One cast as a fugitive would utter a psalm that cries for justice, as seen in Habakkuk 3 and Psalm 7. This corresponds to the narrative of 1 Samuel 20:1: “And David fled from Naioth in Ramah, and came and said before Jonathan: ‘What have I done? what is mine iniquity? and what is my sin before thy father, that he seeketh my life?’”
Ode to Doeg
David went next to Nob (1 Samuel 21:2), where the tabernacle and the priestly families resided. Verses 7-10 show that he ate of the showbread and was gifted Goliath’s sword—being kept there as a sort of artifact of David’s victory. He eventually would use the sword as a payment to buy his way into Gath as a hideout, but before leaving Nob, he was spotted by Doeg, an Edomite loyal to King Saul.
When Doeg told Saul of David’s visit, the king had Doeg return to slaughter everyone in Nob for cooperating with the traitor. The only survivor of that massacre was Abiathar. “And Abiathar told David that Saul had slain the Lord’s priests. And David said unto Abiathar: ‘I knew on that day, when Doeg the Edomite was there, that he would surely tell Saul; I have brought about the death of all the persons of thy father’s house. Abide thou with me, fear not; for he that seeketh my life seeketh thy life; for with me thou shalt be in safeguard’” (1 Samuel 22:21-23).
These events correspond with Psalm 52: “When Doeg the Edomite came and told Saul, and said unto him: ‘David is come to the house of Ahimelech’” (verse 2). The majority of this psalm is addressed to Doeg, as a poetic device (David never intended to perform this for Doeg). He calls him a “mighty man” and contrasts his arrogant evil with the enduring “mercy of God” (verse 3).
He condemns Doeg, adding that God’s punishment on him would cause others to mock him. He then contrasts himself to Doeg: “But as for me, I am like a leafy olive-tree in the house of God; I trust in the mercy of God for ever and ever” (verse 10). He concludes by addressing God Himself: “I will give Thee thanks for ever, because Thou hast done it; And I will wait for Thy name, for it is good, in the presence of Thy saints” (verse 11).
Counting His Wanderings
By the time David arrived in the Philistine city of Gath, his reputation had preceded him. The king there knew of the song about David (1 Samuel 21:11-12).
Psalm 56 relates to this stint in Gath: “For the Leader; upon Jonath-elem-rehokim. A Psalm of David; Michtam; when the Philistines took him in Gath” (verse 1). The untranslated Jonath-elem-rehokim literally means “on the silent dove of the far-off pine grove.” Jamieson, Fausset and Brown Commentary says this psalm could liken David to “an uncomplaining, meek dove, driven from his native home to wander in exile. Beset by domestic and foreign foes, David appeals confidently to God ….”
In this psalm, David mentions a singular “he” who “oppresseth me” (verse 2), as well as “They that lie in wait,” and that “they are many that fight against me” (verse 3).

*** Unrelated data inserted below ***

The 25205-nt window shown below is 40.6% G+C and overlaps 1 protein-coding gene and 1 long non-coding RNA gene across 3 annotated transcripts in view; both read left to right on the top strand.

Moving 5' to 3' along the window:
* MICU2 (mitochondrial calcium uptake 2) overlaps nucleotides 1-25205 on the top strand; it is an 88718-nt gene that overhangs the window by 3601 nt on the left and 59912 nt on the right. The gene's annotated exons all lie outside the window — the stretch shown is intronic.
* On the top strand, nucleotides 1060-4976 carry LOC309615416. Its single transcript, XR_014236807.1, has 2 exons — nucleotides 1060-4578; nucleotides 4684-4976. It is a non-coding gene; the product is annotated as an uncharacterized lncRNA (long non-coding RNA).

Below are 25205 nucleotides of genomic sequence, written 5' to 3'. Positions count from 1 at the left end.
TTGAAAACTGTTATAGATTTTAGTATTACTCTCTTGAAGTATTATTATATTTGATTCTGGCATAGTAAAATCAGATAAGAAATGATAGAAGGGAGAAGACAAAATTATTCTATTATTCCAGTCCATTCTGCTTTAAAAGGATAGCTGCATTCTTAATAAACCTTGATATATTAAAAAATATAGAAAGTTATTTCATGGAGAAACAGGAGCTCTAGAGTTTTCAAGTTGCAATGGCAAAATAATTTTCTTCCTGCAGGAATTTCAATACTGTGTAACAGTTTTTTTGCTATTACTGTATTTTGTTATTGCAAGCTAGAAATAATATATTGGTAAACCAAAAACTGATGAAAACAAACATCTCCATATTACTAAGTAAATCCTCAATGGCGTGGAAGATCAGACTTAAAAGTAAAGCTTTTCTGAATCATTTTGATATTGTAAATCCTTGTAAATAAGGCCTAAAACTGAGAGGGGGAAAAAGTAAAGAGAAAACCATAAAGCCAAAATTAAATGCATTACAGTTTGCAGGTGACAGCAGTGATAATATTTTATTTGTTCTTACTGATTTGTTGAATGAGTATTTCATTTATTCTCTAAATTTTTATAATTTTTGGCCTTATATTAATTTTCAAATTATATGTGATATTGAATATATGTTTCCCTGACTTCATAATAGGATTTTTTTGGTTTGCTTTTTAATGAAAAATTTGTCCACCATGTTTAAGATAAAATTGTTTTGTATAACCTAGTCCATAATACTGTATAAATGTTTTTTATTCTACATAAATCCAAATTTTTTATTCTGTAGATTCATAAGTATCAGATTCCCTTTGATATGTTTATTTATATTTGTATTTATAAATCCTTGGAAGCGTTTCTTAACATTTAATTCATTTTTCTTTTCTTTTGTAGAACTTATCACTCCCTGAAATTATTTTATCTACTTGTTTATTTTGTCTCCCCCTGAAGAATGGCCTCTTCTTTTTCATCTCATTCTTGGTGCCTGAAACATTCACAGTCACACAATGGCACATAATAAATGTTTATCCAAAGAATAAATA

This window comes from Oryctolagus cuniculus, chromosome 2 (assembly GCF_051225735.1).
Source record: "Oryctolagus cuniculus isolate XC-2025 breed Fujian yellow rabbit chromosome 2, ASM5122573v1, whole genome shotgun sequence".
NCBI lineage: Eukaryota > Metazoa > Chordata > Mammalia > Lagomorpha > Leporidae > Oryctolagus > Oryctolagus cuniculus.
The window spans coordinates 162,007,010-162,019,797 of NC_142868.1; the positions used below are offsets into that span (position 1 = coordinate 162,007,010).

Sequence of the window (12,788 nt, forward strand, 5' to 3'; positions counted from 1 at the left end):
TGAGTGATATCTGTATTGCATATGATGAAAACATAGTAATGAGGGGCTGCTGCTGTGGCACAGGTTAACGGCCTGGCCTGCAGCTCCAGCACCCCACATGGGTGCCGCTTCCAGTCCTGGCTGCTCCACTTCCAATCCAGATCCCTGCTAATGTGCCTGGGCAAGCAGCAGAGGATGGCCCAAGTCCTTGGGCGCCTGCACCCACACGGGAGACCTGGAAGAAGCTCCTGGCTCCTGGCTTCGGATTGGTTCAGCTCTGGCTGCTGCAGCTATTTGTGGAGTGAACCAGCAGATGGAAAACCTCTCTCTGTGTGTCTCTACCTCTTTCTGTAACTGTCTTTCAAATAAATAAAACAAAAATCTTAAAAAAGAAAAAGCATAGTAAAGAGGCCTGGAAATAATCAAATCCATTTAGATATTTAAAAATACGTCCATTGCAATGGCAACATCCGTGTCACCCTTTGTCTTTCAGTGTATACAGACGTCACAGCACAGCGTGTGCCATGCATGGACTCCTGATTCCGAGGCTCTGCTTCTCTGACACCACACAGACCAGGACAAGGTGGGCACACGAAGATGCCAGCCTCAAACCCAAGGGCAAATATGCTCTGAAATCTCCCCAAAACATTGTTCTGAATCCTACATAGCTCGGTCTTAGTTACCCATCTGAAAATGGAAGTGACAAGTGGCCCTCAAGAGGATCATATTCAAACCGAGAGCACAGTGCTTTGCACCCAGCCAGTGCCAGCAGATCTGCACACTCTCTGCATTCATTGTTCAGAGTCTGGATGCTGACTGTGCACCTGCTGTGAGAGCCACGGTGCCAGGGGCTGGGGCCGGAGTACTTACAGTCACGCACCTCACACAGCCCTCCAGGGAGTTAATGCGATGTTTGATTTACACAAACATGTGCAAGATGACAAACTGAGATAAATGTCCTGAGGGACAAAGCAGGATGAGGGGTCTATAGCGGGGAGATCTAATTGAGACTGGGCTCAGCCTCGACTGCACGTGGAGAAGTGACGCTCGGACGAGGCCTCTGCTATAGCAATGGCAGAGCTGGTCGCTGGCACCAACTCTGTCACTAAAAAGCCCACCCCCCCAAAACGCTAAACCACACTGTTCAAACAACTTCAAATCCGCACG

Verse 9 contains a fascinating detail about David’s time on the run: “Thou has counted my wanderings; Put Thou my tears into Thy bottle; Are they not in Thy book?” (verse 9). Whatever book David is referring to, this again confirms the fugitive nature of this composition. And like other psalms, this one concludes by extolling God, encapsulated in this statement: “I will not be afraid; What can man do unto me?” (verse 12).
David became concerned he wasn’t safe in Gath. 1 Samuel 21:14 says he “feigned himself mad in their hands” so he could be released. The subtitle of Psalm 34 says it relates to “when [David] changed his demeanor before Abimelech, who drove him away, and he departed.” A couple of remarkable observations stand out about this psalm.
First, it’s one of a handful of acrostic poems in the psalter—where each line or section of poetry begins with the next letter of the aleph-bet. This brings a ring of irony: Someone who’d feigned insanity composed a highly structured psalm.
Another noteworthy aspect of this poem is the use of first-person plural—particularly David’s charge in verse 4: “O magnify the Lord with me, And let us exalt His name together.” It’s likely he introduced this as a “congregational” hymn for those who joined him while on the run, as described in 1 Samuel 22. Psalm 34:12 indicates he may have involved children in performing this.
Verse 8 reinforces this idea of a group setting for this composition: “The angel of the Lord encampeth round about them that fear Him, And delivereth them.”
In the Cave
After departing Gath, David went to Adullam (1 Samuel 22)—the name of which means “justice of the people.” This location was a “stronghold” for David (verses 4-5). This is where many supporters joined him, including his own biological family: “[A]nd when his brethren and all his father’s house heard it, they went down thither to him. And every one that was in distress, and every one that was in debt, and every one that was discontented, gathered themselves unto him; and he became captain over them; and there were with him about four hundred men” (verses 1-2).
Psalm 57 is “of David … when he fled from Saul, in the cave” (verse 1). “Be gracious unto me, O God, be gracious unto me, For in Thee hath my soul taken refuge; Yea, in the shadow of Thy wings will I take refuge, Until calamities be overpast” (verse 2). “Refuge” is referenced twice in this verse.
The ensuing verses contain various metaphors related to David’s enemies: wanting to swallow him; being like lions; their tongues being sharp; preparing nets and pits in his path. David spends the remainder of the psalm exalting God, saying he will do so with instruments and a loud voice—even to the extent that “I will awake the dawn” (verse 9). To him, God’s glory was too great to keep silent, even in hiding places.